The now-fired Minneapolis cop who pressed his knee against George Floyd’s neck in a deadly arrest that was caught on camera this week “enjoyed doing what he was doing” and was determined to kill someone that day, an outraged Rep. Maxine Waters said in an interview posted Thursday.

“I believe sometimes some of these officers leave home thinking, ‘I’m going to get me one today.’ And I think this is his one,” she told TMZ.

“He didn’t care whether or not anybody was photographing him,” she said. “He did what he was doing and the officers who stood there and watched him are just as guilty as he is.”

The white officer, Derek Chauvin, blatantly ignored Floyd’s repeated pleas that he couldn’t breathe and continued pinning the handcuffed black man to the ground for more than five minutes on Monday.

Chauvin and three of his colleagues, all of whom were fired on Tuesday, also ignored multiple bystanders who were begging them for mercy in a horrific display of police brutality that has shocked the country and caused violent protests in Minneapolis.

Floyd, a 46-year-old father of two who was being questioned for allegedly passing out a counterfeit bill, was pronounced dead shortly after the incident.

The city’s mayor, Floyd’s family and numerous politicians and activists have called for the officers to be jailed, but state and federal authorities are still trying to determine whether to file charges.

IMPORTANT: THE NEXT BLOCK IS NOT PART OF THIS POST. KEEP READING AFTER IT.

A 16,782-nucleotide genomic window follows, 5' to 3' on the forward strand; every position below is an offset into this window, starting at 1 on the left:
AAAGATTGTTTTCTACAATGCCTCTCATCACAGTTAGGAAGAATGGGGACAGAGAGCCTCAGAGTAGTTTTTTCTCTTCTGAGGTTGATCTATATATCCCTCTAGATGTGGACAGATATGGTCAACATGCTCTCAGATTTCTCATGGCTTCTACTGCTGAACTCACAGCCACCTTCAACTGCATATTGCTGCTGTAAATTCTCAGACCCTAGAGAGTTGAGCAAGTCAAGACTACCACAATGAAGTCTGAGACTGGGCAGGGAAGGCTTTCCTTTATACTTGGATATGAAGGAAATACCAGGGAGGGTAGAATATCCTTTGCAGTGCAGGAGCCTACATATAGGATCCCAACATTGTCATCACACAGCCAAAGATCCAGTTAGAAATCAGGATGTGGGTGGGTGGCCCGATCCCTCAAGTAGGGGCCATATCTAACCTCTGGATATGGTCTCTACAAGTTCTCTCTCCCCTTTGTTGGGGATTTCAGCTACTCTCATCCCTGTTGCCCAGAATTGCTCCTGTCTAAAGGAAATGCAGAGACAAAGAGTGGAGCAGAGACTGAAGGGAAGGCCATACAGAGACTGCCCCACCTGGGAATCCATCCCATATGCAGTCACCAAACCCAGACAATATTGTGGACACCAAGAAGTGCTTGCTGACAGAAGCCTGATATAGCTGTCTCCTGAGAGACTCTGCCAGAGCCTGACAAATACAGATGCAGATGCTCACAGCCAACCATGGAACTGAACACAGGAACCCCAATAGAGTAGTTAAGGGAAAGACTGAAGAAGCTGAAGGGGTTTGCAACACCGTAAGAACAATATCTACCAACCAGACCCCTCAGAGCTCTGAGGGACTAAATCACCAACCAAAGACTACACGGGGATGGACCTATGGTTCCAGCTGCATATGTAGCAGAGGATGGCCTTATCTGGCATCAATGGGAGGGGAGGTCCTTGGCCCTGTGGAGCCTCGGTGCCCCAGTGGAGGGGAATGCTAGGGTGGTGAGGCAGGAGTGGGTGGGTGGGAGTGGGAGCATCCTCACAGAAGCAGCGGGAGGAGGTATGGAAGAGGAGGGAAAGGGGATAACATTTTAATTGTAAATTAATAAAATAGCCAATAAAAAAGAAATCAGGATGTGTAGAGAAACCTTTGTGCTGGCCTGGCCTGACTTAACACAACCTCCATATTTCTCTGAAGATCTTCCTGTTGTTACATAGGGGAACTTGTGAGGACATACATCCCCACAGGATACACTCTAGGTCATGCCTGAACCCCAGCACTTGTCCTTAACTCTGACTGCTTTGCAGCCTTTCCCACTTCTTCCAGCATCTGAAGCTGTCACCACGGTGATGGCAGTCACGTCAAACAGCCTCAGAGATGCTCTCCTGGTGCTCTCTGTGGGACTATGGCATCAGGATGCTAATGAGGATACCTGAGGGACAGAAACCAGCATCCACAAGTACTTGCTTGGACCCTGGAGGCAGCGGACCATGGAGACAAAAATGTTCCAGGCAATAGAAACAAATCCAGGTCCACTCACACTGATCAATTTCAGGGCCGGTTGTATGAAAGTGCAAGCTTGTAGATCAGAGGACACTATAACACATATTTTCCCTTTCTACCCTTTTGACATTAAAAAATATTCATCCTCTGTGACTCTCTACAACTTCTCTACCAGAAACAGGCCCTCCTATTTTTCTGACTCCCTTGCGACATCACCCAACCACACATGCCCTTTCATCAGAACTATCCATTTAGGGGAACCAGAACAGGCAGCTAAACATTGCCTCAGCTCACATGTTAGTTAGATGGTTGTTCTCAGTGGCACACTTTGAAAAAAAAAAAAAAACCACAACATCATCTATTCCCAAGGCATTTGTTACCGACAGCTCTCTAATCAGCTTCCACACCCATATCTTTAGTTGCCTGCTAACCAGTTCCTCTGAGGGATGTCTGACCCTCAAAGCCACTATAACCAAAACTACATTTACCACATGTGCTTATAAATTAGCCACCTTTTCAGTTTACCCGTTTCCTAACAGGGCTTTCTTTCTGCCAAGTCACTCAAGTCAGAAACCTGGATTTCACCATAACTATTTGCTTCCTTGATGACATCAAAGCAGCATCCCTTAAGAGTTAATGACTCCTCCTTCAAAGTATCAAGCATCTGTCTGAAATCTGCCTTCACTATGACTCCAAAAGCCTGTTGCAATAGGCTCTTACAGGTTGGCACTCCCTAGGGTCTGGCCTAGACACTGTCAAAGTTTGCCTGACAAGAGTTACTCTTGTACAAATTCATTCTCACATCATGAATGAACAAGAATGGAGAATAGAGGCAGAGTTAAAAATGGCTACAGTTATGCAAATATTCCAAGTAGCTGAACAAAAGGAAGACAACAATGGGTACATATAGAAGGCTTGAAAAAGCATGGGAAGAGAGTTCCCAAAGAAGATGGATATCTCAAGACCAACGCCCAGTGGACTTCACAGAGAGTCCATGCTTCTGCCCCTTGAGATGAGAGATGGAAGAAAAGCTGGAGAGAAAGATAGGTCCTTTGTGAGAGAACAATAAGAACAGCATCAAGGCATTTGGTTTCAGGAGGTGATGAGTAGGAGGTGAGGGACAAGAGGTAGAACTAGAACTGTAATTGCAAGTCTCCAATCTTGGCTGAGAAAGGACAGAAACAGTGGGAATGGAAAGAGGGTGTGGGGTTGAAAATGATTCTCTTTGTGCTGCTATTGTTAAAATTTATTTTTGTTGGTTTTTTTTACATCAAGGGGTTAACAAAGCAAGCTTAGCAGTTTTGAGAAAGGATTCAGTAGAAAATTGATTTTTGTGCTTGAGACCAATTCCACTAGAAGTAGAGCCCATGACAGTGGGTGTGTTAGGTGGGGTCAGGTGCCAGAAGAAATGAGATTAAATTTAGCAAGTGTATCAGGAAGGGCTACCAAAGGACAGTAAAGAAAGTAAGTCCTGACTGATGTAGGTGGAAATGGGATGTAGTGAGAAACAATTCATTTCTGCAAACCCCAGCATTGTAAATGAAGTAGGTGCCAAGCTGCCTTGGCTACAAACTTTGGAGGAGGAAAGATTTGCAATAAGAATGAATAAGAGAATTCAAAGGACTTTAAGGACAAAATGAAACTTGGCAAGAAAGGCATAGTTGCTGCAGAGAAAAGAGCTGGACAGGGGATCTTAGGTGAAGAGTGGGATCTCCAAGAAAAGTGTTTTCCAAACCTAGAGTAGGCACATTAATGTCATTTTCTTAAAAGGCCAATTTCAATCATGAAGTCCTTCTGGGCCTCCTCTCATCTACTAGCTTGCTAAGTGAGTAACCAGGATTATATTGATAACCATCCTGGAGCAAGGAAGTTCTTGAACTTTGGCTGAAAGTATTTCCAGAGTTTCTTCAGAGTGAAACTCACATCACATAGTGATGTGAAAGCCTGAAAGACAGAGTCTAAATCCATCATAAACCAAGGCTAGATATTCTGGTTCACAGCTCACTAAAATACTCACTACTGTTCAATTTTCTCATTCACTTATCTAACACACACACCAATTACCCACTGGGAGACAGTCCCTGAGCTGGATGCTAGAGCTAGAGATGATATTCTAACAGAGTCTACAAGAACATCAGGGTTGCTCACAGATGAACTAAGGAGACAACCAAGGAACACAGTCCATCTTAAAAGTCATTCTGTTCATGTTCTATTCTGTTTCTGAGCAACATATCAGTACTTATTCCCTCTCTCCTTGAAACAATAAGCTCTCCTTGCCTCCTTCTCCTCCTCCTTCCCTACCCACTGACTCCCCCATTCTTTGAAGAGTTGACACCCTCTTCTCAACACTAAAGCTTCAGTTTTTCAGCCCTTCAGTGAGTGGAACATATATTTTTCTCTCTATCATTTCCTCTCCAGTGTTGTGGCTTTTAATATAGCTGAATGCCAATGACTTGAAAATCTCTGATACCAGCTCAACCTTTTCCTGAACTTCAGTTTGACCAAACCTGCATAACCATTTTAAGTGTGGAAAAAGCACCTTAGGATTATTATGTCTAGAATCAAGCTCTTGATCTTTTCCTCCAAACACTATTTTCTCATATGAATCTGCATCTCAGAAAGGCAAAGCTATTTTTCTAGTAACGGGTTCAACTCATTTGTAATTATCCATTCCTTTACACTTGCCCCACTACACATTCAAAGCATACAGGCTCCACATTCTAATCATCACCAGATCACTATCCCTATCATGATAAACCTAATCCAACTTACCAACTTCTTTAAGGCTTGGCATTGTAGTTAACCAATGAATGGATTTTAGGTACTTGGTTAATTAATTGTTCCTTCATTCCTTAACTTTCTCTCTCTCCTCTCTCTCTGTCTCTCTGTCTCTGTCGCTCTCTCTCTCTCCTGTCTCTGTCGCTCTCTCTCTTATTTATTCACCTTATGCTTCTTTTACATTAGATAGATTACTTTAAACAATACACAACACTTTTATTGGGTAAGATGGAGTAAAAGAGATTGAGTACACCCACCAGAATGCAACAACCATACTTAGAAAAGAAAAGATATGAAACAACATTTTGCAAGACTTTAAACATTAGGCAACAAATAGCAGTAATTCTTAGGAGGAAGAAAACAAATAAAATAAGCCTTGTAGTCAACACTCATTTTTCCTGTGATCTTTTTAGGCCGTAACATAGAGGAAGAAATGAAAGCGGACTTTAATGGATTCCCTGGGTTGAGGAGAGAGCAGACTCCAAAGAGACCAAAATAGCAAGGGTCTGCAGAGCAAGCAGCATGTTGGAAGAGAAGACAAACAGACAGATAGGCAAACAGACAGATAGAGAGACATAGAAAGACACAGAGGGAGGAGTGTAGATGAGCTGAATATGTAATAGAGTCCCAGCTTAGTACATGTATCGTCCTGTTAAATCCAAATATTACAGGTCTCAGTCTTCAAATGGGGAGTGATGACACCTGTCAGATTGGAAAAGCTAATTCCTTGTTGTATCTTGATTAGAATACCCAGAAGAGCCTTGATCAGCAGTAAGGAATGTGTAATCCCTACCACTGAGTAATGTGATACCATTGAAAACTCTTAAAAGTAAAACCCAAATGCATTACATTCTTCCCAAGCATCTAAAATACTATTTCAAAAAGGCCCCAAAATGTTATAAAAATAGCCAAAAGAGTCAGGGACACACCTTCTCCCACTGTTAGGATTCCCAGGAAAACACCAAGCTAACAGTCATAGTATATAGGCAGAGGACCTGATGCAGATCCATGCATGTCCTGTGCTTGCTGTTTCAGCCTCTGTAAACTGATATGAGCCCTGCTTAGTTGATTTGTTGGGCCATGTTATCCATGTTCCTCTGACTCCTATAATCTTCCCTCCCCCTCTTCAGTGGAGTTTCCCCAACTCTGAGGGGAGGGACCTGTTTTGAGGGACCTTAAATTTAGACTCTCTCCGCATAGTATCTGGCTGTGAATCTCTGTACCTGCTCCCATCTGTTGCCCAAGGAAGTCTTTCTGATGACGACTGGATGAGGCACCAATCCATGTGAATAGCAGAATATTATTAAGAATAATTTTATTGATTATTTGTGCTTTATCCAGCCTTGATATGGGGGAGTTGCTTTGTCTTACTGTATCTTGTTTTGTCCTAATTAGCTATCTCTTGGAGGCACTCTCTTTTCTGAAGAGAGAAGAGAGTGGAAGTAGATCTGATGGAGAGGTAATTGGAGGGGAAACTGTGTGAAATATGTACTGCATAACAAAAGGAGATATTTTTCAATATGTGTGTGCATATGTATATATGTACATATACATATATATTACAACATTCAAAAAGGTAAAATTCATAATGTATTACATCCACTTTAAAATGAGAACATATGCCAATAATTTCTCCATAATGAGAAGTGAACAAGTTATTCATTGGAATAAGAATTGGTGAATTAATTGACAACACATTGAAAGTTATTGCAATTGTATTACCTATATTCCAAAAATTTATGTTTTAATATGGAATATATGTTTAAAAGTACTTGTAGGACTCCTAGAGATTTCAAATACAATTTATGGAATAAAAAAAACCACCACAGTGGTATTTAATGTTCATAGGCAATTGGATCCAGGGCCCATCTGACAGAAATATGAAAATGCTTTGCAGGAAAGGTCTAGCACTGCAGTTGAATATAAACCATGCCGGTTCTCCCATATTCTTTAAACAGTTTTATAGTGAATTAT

The case has renewed national outrage against the treatment of black men by police, drawing comparisons to the 2014 chokehold death of Eric Garner, the black New Yorker who died after repeatedly screaming, “I can’t breathe,” during an arrest on Staten Island.

Waters, who represents parts of Los Angeles County in California, noted that Floyd was not resisting arrest and was lying face down on the pavement when Chauvin brutally locked his knee deep into the man’s neck.

“If in fact you have subdued a suspect and you’re not in any danger at all because the handcuffs are on him, there is no reason for the police to do what these police did,” she told TMZ.

The Democratic lawmaker said she fears the justice system will find a way to “protect those officers,” perhaps by ruling it a justifiable homicide.

In Garner’s case, NYPD Officer Daniel Pantaleo was investigated by multiple agencies for about half a decade, but he was never charged and only lost his job last year.

“That’s what we’ve got to deal with it,” Waters said. “We’ve got to deal with the fact that we’re in America with a justice system that does not work for everybody.”


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